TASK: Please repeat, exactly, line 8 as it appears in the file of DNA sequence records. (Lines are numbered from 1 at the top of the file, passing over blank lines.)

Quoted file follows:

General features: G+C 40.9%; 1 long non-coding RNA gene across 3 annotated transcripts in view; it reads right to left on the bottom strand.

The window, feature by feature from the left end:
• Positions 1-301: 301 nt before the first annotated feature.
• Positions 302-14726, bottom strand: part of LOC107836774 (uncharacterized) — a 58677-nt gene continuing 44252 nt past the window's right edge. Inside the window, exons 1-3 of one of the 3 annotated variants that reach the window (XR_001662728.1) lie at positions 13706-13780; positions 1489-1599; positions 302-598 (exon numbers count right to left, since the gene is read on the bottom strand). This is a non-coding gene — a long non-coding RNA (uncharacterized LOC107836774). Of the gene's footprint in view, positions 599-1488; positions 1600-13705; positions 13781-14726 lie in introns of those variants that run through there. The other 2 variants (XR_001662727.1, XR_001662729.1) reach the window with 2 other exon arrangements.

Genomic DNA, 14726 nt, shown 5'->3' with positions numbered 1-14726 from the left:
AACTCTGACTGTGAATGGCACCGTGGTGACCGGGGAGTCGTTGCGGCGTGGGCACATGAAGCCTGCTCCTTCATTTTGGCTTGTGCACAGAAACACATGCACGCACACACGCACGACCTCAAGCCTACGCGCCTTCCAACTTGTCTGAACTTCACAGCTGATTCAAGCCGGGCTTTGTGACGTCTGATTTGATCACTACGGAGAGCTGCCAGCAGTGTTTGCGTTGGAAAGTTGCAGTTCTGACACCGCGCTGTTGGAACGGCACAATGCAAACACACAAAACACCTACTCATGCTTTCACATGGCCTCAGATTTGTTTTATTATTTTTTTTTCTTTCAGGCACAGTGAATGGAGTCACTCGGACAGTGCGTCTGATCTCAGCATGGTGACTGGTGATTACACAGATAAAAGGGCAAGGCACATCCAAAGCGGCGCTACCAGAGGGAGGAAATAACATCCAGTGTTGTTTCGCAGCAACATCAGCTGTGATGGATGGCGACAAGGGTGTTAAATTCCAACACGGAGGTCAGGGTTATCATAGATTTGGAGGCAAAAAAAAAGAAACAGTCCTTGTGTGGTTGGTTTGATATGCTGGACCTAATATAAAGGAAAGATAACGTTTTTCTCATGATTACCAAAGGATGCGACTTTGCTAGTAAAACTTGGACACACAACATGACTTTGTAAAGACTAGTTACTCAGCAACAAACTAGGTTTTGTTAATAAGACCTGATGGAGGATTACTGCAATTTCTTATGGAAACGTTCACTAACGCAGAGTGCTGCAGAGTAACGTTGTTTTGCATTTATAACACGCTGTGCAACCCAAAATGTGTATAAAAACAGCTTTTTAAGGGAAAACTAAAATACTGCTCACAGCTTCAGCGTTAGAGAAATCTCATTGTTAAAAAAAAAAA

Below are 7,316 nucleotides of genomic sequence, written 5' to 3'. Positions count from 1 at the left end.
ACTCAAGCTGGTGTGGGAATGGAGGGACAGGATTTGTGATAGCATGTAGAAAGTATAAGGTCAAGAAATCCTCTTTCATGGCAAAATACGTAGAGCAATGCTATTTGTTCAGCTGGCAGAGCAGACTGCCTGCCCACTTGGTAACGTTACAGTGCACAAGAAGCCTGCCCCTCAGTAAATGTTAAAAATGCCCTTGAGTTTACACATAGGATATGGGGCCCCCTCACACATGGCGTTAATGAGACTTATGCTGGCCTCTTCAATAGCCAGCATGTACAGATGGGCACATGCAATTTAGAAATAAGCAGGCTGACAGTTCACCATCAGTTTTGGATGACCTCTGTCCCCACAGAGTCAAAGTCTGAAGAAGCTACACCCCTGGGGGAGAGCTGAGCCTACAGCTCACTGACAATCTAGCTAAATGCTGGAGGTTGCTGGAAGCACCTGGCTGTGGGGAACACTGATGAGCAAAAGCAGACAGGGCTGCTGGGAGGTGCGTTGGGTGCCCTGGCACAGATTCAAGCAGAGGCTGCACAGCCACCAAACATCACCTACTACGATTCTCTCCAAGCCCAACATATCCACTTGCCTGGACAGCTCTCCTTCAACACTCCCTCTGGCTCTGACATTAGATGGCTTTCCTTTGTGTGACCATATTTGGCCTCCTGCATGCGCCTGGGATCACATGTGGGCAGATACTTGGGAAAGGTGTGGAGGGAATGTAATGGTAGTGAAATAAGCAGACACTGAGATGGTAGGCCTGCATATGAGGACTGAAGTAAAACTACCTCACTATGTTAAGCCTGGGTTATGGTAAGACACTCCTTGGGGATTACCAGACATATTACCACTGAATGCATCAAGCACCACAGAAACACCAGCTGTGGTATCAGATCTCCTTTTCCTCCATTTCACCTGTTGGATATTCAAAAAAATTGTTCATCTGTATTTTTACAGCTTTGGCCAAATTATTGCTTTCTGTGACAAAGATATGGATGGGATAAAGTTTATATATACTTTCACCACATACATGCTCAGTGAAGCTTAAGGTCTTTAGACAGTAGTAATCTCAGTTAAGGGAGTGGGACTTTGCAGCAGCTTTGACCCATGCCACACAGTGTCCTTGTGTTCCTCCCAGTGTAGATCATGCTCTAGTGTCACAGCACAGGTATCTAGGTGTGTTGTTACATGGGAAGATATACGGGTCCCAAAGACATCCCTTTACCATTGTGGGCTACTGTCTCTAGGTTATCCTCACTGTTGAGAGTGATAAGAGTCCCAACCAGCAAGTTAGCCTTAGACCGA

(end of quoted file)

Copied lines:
ACTCAAGCTGGTGTGGGAATGGAGGGACAGGATTTGTGATAGCATGTAGAAAGTATAAGGTCAAGAAATCCTCTTTCATGGCAAAATACGTAGAGCAATGCTATTTGTTCAGCTGGCAGAGCAGACTGCCTGCCCACTTGGTAACGTTACAGTGCACAAGAAGCCTGCCCCTCAGTAAATGTTAAAAATGCCCTTGAGTTTACACATAGGATATGGGGCCCCCTCACACATGGCGTTAATGAGACTTATGCTGGCCTCTTCAATAGCCAGCATGTACAGATGGGCACATGCAATTTAGAAATAAGCAGGCTGACAGTTCACCATCAGTTTTGGATGACCTCTGTCCCCACAGAGTCAAAGTCTGAAGAAGCTACACCCCTGGGGGAGAGCTGAGCCTACAGCTCACTGACAATCTAGCTAAATGCTGGAGGTTGCTGGAAGCACCTGGCTGTGGGGAACACTGATGAGCAAAAGCAGACAGGGCTGCTGGGAGGTGCGTTGGGTGCCCTGGCACAGATTCAAGCAGAGGCTGCACAGCCACCAAACATCACCTACTACGATTCTCTCCAAGCCCAACATATCCACTTGCCTGGACAGCTCTCCTTCAACACTCCCTCTGGCTCTGACATTAGATGGCTTTCCTTTGTGTGACCATATTTGGCCTCCTGCATGCGCCTGGGATCACATGTGGGCAGATACTTGGGAAAGGTGTGGAGGGAATGTAATGGTAGTGAAATAAGCAGACACTGAGATGGTAGGCCTGCATATGAGGACTGAAGTAAAACTACCTCACTATGTTAAGCCTGGGTTATGGTAAGACACTCCTTGGGGATTACCAGACATATTACCACTGAATGCATCAAGCACCACAGAAACACCAGCTGTGGTATCAGATCTCCTTTTCCTCCATTTCACCTGTTGGATATTCAAAAAAATTGTTCATCTGTATTTTTACAGCTTTGGCCAAATTATTGCTTTCTGTGACAAAGATATGGATGGGATAAAGTTTATATATACTTTCACCACATACATGCTCAGTGAAGCTTAAGGTCTTTAGACAGTAGTAATCTCAGTTAAGGGAGTGGGACTTTGCAGCAGCTTTGACCCATGCCACACAGTGTCCTTGTGTTCCTCCCAGTGTAGATCATGCTCTAGTGTCACAGCACAGGTATCTAGGTGTGTTGTTACATGGGAAGATATACGGGTCCCAAAGACATCCCTTTACCATTGTGGGCTACTGTCTCTAGGTTATCCTCACTGTTGAGAGTGATAAGAGTCCCAACCAGCAAGTTAGCCTTAGACCGA